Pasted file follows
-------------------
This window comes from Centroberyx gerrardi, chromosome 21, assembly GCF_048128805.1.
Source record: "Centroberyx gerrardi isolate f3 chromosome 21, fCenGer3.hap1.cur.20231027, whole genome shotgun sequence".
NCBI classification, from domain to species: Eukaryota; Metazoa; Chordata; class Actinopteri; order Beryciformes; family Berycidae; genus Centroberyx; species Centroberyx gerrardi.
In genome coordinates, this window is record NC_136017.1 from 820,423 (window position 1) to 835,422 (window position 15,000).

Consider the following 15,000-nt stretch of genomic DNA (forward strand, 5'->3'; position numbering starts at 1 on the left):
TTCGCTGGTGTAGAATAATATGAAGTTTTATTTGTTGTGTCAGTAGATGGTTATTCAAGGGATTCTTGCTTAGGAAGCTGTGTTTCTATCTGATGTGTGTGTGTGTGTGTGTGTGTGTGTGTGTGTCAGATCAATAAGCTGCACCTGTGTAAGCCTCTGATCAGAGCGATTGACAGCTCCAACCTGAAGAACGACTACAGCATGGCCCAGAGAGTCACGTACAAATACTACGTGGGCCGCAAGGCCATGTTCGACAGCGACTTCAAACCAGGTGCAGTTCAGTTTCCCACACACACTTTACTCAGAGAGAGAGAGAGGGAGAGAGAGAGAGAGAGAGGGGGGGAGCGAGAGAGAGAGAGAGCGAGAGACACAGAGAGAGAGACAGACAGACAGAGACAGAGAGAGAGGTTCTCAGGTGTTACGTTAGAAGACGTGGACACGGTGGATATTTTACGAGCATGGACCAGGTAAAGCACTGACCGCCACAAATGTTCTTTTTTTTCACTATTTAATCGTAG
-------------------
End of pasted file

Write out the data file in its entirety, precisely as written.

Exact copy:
This window comes from Centroberyx gerrardi, chromosome 21, assembly GCF_048128805.1.
Source record: "Centroberyx gerrardi isolate f3 chromosome 21, fCenGer3.hap1.cur.20231027, whole genome shotgun sequence".
NCBI classification, from domain to species: Eukaryota; Metazoa; Chordata; class Actinopteri; order Beryciformes; family Berycidae; genus Centroberyx; species Centroberyx gerrardi.
In genome coordinates, this window is record NC_136017.1 from 820,423 (window position 1) to 835,422 (window position 15,000).

Consider the following 15,000-nt stretch of genomic DNA (forward strand, 5'->3'; position numbering starts at 1 on the left):
TTCGCTGGTGTAGAATAATATGAAGTTTTATTTGTTGTGTCAGTAGATGGTTATTCAAGGGATTCTTGCTTAGGAAGCTGTGTTTCTATCTGATGTGTGTGTGTGTGTGTGTGTGTGTGTGTGTGTCAGATCAATAAGCTGCACCTGTGTAAGCCTCTGATCAGAGCGATTGACAGCTCCAACCTGAAGAACGACTACAGCATGGCCCAGAGAGTCACGTACAAATACTACGTGGGCCGCAAGGCCATGTTCGACAGCGACTTCAAACCAGGTGCAGTTCAGTTTCCCACACACACTTTACTCAGAGAGAGAGAGAGGGAGAGAGAGAGAGAGAGAGGGGGGGAGCGAGAGAGAGAGAGAGCGAGAGACACAGAGAGAGAGACAGACAGACAGAGACAGAGAGAGAGGTTCTCAGGTGTTACGTTAGAAGACGTGGACACGGTGGATATTTTACGAGCATGGACCAGGTAAAGCACTGACCGCCACAAATGTTCTTTTTTTTCACTATTTAATCGTAG